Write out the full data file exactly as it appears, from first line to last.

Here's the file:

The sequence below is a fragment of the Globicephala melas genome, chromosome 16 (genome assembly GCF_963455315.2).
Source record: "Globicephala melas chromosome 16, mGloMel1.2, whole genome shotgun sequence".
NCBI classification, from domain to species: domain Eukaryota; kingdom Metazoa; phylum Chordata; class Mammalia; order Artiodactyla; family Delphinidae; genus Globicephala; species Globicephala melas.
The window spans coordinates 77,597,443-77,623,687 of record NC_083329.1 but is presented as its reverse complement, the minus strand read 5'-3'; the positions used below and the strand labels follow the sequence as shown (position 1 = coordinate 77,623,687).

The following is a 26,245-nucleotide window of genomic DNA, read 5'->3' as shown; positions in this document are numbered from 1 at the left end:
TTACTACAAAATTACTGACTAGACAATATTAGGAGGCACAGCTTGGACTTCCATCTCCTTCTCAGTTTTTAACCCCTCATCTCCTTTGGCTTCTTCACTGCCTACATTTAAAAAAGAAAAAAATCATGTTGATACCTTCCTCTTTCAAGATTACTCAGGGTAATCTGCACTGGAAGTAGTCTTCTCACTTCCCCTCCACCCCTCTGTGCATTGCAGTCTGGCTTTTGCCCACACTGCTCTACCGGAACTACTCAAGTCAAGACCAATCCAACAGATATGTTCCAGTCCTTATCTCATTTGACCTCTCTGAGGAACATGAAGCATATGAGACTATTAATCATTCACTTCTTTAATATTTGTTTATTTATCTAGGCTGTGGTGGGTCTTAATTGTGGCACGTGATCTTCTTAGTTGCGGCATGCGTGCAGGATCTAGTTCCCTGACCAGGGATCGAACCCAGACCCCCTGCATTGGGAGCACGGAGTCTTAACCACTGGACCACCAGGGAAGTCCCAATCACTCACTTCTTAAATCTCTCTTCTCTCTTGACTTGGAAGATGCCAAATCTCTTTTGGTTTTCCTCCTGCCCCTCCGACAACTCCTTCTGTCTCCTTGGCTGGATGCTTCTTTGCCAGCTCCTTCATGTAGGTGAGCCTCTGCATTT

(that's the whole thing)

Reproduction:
The sequence below is a fragment of the Globicephala melas genome, chromosome 16 (genome assembly GCF_963455315.2).
Source record: "Globicephala melas chromosome 16, mGloMel1.2, whole genome shotgun sequence".
NCBI classification, from domain to species: domain Eukaryota; kingdom Metazoa; phylum Chordata; class Mammalia; order Artiodactyla; family Delphinidae; genus Globicephala; species Globicephala melas.
The window spans coordinates 77,597,443-77,623,687 of record NC_083329.1 but is presented as its reverse complement, the minus strand read 5'-3'; the positions used below and the strand labels follow the sequence as shown (position 1 = coordinate 77,623,687).

The following is a 26,245-nucleotide window of genomic DNA, read 5'->3' as shown; positions in this document are numbered from 1 at the left end:
TTACTACAAAATTACTGACTAGACAATATTAGGAGGCACAGCTTGGACTTCCATCTCCTTCTCAGTTTTTAACCCCTCATCTCCTTTGGCTTCTTCACTGCCTACATTTAAAAAAGAAAAAAATCATGTTGATACCTTCCTCTTTCAAGATTACTCAGGGTAATCTGCACTGGAAGTAGTCTTCTCACTTCCCCTCCACCCCTCTGTGCATTGCAGTCTGGCTTTTGCCCACACTGCTCTACCGGAACTACTCAAGTCAAGACCAATCCAACAGATATGTTCCAGTCCTTATCTCATTTGACCTCTCTGAGGAACATGAAGCATATGAGACTATTAATCATTCACTTCTTTAATATTTGTTTATTTATCTAGGCTGTGGTGGGTCTTAATTGTGGCACGTGATCTTCTTAGTTGCGGCATGCGTGCAGGATCTAGTTCCCTGACCAGGGATCGAACCCAGACCCCCTGCATTGGGAGCACGGAGTCTTAACCACTGGACCACCAGGGAAGTCCCAATCACTCACTTCTTAAATCTCTCTTCTCTCTTGACTTGGAAGATGCCAAATCTCTTTTGGTTTTCCTCCTGCCCCTCCGACAACTCCTTCTGTCTCCTTGGCTGGATGCTTCTTTGCCAGCTCCTTCATGTAGGTGAGCCTCTGCATTT